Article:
PEFC sets the most demanding criteria for forestry in Finland – defining the level of Finnish forestry in practice, a recent report by Gaia Consulting highlighted, giving a clear positive message on the effects of PEFC certification in Finland.
According to the report, PEFC has had a far-reaching impact on the forestry industry and society as a whole. PEFC sets the conditions for forestry operations that are implemented in practice, going way beyond the new forest law, which only provides a framework of minimum requirements. PEFC has changed attitudes, competencies and procedures. The most significant effects of PEFC forest certification in Finland have been seen in forest biodiversity, for example by ensuring that retention trees are present, the report states.
PEFC requires leaving ten retention trees per hectare in connection with regeneration fellings. These trees must never be taken out of the forest, but must be allowed to decay where they have stood. The total amount of additional decayed or decaying wood left in the forest since the PEFC system was introduced in Finland comes up to seven million cubic meters. The effect of leaving retention trees can be seen in many ways. For example, introducing the latest red list of endangered species in Finland in 2010, the researchers said the forest ecosystems in Finland are doing better than other ecosystems in regard in endangered species – and the biggest single reason for this is the leaving of retention trees.
PEFC sets higher demands on forestry than other regulations applied in Finland. According to Gaia Consulting, a substantial number of PEFC criteria are stricter than in other systems. Furthermore, where PEFC criteria are aligned with, for example, already strict regulatory requirements, they provide details on how to interpret the legislation, resulting in consistent implementation in the forest.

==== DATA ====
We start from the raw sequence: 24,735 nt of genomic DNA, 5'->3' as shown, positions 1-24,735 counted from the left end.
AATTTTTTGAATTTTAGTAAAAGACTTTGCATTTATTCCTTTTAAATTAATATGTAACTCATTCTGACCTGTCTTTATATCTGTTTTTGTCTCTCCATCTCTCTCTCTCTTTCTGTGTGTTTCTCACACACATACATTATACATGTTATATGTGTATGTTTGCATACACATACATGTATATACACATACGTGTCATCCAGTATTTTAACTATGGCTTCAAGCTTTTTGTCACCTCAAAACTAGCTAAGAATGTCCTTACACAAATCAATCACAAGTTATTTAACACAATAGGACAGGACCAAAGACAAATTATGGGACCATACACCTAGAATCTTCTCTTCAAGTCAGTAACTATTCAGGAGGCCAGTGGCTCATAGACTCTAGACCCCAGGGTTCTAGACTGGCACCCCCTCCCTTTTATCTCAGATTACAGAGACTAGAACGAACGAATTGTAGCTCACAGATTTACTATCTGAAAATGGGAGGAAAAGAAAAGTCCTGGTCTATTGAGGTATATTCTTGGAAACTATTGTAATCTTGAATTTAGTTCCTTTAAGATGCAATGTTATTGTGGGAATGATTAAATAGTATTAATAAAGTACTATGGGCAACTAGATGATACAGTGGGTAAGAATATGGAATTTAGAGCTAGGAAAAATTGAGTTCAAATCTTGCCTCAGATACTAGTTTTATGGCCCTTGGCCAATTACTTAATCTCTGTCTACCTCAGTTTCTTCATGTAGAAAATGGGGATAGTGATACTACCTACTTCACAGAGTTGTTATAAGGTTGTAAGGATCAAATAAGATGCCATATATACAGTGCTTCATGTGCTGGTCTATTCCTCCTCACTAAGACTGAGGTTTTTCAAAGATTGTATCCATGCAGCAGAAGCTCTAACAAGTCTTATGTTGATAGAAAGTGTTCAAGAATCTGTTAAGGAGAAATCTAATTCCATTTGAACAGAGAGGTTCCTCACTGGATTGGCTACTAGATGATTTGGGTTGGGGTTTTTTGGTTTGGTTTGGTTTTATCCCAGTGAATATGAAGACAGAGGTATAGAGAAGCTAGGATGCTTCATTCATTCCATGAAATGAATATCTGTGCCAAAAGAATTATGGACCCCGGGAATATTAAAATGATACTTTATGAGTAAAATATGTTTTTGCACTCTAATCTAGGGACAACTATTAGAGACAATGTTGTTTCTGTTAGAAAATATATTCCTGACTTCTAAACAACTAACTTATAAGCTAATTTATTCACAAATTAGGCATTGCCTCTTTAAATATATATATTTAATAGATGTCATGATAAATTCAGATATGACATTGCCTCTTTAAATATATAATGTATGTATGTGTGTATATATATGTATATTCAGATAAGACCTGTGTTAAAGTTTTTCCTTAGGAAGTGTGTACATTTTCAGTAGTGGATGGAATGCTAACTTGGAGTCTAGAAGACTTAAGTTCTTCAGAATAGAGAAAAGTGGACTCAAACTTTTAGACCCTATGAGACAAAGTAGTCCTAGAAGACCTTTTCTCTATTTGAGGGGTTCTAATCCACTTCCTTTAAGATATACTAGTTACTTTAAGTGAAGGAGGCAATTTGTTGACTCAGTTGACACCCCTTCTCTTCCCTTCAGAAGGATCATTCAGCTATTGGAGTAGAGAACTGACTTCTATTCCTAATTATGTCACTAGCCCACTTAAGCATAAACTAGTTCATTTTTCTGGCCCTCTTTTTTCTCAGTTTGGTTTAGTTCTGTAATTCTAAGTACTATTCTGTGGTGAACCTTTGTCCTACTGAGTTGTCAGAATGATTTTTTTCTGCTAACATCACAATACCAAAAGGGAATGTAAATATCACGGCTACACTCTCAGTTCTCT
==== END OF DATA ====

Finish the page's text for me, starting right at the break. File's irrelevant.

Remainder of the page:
With 20 million hectares of Finnish forests PEFC-certified, Finland has the third largest PEFC-certified area in the world, preceded by Canada and the United States. In fact, PEFC certification covers more than 90% of Finnish forests. With certification setting higher demands than other regulations, this means that in practice it is PEFC certification that sets the level of Finnish forestry.
PEFC has affected attitudes, too. While know-how on the selection of retention trees and awareness of valuable, protected habitats have increased, attitudes towards protection in general have also become more positive. This means that work for the protection of forest nature is now a routine component of forestry activities. For forest owners it is particularly important that the change has been voluntary. According to Gaia Consulting, PEFC has had an evident role in communicating about the changes in forest legislation and in promoting its implementation. Furthermore, while black-market activity is only a minor problem for the Finnish forest sector, PEFC has had an important role in creating more coherence in employers’ responsibilities.